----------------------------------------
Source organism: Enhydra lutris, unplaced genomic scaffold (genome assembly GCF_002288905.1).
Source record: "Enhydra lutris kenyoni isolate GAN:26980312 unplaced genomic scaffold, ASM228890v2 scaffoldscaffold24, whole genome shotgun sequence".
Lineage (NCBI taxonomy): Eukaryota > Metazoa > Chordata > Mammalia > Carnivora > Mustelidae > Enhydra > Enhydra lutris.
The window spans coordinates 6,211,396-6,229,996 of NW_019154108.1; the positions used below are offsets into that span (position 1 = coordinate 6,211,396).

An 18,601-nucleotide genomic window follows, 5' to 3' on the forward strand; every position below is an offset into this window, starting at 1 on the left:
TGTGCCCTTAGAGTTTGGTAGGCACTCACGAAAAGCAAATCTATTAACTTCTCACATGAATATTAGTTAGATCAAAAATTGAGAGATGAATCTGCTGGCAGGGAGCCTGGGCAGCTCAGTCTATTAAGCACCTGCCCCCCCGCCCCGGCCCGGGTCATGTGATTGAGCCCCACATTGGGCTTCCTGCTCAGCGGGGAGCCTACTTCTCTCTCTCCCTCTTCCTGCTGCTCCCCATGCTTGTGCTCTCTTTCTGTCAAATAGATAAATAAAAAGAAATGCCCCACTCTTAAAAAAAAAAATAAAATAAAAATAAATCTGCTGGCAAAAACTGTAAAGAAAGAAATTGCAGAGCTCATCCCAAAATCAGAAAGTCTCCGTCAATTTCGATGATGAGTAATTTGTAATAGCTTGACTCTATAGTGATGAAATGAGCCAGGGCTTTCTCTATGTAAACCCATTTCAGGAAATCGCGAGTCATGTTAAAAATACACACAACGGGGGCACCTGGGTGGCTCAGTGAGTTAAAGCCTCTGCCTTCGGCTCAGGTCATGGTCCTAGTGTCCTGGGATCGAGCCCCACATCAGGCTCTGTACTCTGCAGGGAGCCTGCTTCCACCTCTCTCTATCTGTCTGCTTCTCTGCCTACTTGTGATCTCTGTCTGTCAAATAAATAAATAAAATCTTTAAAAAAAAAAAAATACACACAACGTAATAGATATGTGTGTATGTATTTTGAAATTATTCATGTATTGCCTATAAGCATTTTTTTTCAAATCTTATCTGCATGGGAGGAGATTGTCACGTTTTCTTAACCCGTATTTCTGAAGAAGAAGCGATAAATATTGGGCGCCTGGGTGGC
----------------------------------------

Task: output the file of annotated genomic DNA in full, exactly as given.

Source organism: Enhydra lutris, unplaced genomic scaffold (genome assembly GCF_002288905.1).
Source record: "Enhydra lutris kenyoni isolate GAN:26980312 unplaced genomic scaffold, ASM228890v2 scaffoldscaffold24, whole genome shotgun sequence".
Lineage (NCBI taxonomy): Eukaryota > Metazoa > Chordata > Mammalia > Carnivora > Mustelidae > Enhydra > Enhydra lutris.
The window spans coordinates 6,211,396-6,229,996 of NW_019154108.1; the positions used below are offsets into that span (position 1 = coordinate 6,211,396).

An 18,601-nucleotide genomic window follows, 5' to 3' on the forward strand; every position below is an offset into this window, starting at 1 on the left:
TGTGCCCTTAGAGTTTGGTAGGCACTCACGAAAAGCAAATCTATTAACTTCTCACATGAATATTAGTTAGATCAAAAATTGAGAGATGAATCTGCTGGCAGGGAGCCTGGGCAGCTCAGTCTATTAAGCACCTGCCCCCCCGCCCCGGCCCGGGTCATGTGATTGAGCCCCACATTGGGCTTCCTGCTCAGCGGGGAGCCTACTTCTCTCTCTCCCTCTTCCTGCTGCTCCCCATGCTTGTGCTCTCTTTCTGTCAAATAGATAAATAAAAAGAAATGCCCCACTCTTAAAAAAAAAAATAAAATAAAAATAAATCTGCTGGCAAAAACTGTAAAGAAAGAAATTGCAGAGCTCATCCCAAAATCAGAAAGTCTCCGTCAATTTCGATGATGAGTAATTTGTAATAGCTTGACTCTATAGTGATGAAATGAGCCAGGGCTTTCTCTATGTAAACCCATTTCAGGAAATCGCGAGTCATGTTAAAAATACACACAACGGGGGCACCTGGGTGGCTCAGTGAGTTAAAGCCTCTGCCTTCGGCTCAGGTCATGGTCCTAGTGTCCTGGGATCGAGCCCCACATCAGGCTCTGTACTCTGCAGGGAGCCTGCTTCCACCTCTCTCTATCTGTCTGCTTCTCTGCCTACTTGTGATCTCTGTCTGTCAAATAAATAAATAAAATCTTTAAAAAAAAAAAAATACACACAACGTAATAGATATGTGTGTATGTATTTTGAAATTATTCATGTATTGCCTATAAGCATTTTTTTTCAAATCTTATCTGCATGGGAGGAGATTGTCACGTTTTCTTAACCCGTATTTCTGAAGAAGAAGCGATAAATATTGGGCGCCTGGGTGGC